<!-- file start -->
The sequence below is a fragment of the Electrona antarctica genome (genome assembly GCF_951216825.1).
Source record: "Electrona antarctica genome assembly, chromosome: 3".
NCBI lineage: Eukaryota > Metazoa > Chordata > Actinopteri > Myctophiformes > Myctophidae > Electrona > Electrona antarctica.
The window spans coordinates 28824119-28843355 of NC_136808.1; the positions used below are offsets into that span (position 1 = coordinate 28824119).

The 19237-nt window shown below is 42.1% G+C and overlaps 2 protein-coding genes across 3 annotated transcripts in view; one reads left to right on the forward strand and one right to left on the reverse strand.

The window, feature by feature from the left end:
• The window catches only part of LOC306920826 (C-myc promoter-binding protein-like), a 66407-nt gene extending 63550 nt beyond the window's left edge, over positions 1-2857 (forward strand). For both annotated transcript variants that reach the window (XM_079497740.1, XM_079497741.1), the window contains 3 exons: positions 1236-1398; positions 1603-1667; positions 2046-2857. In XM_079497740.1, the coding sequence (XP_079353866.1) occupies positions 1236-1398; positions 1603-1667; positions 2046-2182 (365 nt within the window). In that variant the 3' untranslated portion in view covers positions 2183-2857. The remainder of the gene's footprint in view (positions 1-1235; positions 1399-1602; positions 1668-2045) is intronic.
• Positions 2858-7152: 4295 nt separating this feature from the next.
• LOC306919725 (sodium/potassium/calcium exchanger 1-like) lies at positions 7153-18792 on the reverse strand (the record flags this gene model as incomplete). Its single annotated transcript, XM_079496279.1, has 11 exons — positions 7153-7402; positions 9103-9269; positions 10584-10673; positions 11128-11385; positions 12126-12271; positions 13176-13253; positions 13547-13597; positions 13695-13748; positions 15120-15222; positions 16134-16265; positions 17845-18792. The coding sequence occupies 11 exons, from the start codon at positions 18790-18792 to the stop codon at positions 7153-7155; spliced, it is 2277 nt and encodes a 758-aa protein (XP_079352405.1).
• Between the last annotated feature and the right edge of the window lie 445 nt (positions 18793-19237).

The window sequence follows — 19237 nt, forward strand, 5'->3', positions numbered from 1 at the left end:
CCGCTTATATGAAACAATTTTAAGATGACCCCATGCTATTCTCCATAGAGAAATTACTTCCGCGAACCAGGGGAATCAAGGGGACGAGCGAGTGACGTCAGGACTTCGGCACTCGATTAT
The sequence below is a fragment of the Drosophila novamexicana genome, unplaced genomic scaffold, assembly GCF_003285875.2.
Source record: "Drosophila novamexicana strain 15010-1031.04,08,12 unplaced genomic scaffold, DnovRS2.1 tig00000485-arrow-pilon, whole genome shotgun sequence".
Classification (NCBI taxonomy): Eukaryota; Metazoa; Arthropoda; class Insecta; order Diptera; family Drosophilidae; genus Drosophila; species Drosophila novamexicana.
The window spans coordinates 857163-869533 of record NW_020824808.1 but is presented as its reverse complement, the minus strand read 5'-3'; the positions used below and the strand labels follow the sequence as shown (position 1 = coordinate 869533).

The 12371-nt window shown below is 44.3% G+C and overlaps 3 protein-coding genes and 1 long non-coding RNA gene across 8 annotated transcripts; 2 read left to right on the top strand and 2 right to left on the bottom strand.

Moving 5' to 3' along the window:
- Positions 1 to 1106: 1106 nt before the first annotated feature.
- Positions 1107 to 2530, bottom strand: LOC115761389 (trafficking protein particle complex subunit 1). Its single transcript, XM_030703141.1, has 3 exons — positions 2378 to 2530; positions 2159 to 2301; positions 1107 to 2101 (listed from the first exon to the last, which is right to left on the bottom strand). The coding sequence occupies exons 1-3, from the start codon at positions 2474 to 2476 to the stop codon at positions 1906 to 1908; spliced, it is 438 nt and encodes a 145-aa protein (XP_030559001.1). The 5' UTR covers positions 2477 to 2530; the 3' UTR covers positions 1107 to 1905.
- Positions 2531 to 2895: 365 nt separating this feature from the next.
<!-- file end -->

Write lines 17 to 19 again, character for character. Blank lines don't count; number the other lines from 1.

The 12371-nt window shown below is 44.3% G+C and overlaps 3 protein-coding genes and 1 long non-coding RNA gene across 8 annotated transcripts; 2 read left to right on the top strand and 2 right to left on the bottom strand.

Moving 5' to 3' along the window:
- Positions 1 to 1106: 1106 nt before the first annotated feature.